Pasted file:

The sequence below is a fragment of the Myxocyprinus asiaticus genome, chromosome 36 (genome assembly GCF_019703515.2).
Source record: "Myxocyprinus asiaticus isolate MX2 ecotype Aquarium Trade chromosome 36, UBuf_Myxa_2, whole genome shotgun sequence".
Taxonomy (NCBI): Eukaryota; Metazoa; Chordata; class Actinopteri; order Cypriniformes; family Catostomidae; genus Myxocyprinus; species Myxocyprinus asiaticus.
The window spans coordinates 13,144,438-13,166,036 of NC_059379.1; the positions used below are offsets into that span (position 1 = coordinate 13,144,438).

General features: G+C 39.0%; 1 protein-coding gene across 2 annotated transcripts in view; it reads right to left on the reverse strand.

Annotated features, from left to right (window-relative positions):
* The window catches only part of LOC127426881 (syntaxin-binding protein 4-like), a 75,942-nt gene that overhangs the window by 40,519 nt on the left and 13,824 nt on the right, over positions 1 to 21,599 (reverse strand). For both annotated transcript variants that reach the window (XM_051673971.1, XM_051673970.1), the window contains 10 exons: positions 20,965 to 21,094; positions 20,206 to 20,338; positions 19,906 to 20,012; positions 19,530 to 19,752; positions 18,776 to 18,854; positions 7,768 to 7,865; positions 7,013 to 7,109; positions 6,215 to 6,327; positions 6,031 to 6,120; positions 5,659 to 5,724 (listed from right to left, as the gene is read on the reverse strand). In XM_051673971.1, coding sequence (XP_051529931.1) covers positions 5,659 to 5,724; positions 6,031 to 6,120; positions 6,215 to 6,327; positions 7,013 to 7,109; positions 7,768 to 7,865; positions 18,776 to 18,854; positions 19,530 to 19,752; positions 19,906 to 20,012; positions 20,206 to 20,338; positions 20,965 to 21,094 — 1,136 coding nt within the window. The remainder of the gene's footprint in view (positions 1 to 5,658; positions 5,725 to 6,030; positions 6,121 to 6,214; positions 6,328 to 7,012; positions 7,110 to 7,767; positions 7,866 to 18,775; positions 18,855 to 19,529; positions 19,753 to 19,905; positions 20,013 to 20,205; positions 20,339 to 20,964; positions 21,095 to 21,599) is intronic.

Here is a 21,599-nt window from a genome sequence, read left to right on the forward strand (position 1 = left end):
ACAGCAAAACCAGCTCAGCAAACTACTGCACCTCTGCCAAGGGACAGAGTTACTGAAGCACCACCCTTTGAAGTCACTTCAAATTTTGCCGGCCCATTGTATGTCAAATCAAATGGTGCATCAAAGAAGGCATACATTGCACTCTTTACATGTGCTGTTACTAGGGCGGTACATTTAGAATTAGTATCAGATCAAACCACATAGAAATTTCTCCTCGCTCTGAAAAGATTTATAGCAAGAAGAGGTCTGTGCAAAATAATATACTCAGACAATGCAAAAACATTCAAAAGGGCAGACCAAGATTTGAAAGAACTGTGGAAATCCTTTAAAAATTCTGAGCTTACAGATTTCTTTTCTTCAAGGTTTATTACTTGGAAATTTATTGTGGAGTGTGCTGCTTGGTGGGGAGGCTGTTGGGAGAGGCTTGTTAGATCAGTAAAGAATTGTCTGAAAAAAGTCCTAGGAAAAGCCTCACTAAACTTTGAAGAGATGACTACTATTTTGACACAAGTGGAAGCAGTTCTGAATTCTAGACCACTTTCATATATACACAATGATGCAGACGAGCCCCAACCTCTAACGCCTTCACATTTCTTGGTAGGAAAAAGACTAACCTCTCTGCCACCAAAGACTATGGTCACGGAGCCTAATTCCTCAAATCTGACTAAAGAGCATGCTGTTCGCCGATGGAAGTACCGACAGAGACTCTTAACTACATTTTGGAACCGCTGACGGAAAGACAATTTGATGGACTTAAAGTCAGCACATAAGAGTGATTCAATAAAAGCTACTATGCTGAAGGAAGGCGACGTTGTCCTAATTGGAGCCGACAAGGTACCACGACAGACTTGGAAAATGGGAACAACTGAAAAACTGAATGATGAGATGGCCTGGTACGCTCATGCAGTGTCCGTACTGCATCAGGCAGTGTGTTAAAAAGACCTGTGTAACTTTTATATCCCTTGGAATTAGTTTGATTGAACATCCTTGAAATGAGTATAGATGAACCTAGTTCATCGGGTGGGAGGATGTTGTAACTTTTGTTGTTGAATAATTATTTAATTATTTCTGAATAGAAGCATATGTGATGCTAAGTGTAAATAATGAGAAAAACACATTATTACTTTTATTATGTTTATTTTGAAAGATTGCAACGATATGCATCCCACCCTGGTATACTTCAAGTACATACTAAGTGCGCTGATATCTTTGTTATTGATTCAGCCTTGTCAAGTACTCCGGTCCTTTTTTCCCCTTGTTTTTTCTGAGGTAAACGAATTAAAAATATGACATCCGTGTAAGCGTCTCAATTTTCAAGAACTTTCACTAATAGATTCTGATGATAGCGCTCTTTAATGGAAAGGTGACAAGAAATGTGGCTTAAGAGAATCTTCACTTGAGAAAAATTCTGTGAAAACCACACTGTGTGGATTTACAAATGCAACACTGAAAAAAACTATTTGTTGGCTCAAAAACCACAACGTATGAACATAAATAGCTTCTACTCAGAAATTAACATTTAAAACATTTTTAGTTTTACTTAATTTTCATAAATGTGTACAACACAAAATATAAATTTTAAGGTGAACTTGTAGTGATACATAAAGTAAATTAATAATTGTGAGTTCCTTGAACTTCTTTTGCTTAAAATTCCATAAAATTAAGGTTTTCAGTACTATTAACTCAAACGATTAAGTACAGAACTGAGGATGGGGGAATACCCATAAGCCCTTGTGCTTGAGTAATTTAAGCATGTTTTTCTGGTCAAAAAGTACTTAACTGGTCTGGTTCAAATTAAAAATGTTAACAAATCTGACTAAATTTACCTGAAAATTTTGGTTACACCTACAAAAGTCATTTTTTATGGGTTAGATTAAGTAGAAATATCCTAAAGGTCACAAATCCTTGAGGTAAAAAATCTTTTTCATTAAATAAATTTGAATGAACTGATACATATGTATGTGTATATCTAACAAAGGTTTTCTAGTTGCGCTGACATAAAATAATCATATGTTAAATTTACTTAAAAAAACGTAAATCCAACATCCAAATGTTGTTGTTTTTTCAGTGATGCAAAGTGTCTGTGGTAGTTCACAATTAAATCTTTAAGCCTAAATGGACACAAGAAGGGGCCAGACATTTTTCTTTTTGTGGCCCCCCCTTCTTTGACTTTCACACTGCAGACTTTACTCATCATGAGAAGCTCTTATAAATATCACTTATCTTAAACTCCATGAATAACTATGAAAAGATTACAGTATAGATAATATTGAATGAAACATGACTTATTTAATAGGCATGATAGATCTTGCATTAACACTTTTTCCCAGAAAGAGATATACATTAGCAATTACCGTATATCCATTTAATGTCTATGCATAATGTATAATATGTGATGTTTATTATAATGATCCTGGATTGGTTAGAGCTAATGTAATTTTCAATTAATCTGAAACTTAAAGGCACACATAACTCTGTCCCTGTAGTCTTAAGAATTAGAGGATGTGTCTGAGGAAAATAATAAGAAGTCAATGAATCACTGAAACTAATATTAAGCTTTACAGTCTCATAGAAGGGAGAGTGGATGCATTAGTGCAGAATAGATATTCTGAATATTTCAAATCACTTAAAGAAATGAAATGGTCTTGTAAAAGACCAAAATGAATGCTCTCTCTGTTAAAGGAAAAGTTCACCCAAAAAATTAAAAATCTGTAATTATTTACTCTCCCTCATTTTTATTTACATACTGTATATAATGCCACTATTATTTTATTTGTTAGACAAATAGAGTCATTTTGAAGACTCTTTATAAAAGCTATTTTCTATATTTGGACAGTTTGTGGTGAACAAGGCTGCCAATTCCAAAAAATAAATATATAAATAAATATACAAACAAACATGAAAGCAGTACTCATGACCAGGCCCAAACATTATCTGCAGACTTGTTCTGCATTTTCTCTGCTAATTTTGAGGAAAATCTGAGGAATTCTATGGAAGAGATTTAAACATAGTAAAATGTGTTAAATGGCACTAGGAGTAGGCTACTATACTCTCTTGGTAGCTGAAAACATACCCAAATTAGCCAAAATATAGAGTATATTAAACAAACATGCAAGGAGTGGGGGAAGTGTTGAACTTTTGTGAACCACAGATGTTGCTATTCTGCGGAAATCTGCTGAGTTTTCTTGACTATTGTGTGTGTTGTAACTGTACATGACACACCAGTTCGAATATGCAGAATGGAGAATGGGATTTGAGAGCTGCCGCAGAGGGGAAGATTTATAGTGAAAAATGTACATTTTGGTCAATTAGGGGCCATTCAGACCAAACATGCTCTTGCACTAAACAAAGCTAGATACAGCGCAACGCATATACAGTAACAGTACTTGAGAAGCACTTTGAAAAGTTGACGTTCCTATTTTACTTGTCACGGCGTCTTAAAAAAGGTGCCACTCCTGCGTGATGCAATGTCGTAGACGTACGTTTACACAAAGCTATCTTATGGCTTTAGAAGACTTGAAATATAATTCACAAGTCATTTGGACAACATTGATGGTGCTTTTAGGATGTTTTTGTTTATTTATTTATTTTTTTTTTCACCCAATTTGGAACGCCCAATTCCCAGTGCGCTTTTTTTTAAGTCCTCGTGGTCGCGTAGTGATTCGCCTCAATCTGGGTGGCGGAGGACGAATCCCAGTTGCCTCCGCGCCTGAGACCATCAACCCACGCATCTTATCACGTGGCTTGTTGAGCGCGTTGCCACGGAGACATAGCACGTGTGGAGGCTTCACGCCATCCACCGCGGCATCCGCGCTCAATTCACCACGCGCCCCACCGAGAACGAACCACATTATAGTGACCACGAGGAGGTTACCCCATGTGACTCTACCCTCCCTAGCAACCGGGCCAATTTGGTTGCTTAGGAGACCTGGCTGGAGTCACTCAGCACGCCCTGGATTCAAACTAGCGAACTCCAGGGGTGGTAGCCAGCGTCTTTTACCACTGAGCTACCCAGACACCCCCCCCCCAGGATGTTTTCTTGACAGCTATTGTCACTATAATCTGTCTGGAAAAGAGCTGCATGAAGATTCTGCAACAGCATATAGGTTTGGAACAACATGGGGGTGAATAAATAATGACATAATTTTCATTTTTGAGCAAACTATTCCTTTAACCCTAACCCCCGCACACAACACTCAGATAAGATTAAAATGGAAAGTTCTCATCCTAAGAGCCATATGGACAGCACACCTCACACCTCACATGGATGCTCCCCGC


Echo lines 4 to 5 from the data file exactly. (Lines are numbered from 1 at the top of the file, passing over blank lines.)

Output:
The window spans coordinates 13,144,438-13,166,036 of NC_059379.1; the positions used below are offsets into that span (position 1 = coordinate 13,144,438).

General features: G+C 39.0%; 1 protein-coding gene across 2 annotated transcripts in view; it reads right to left on the reverse strand.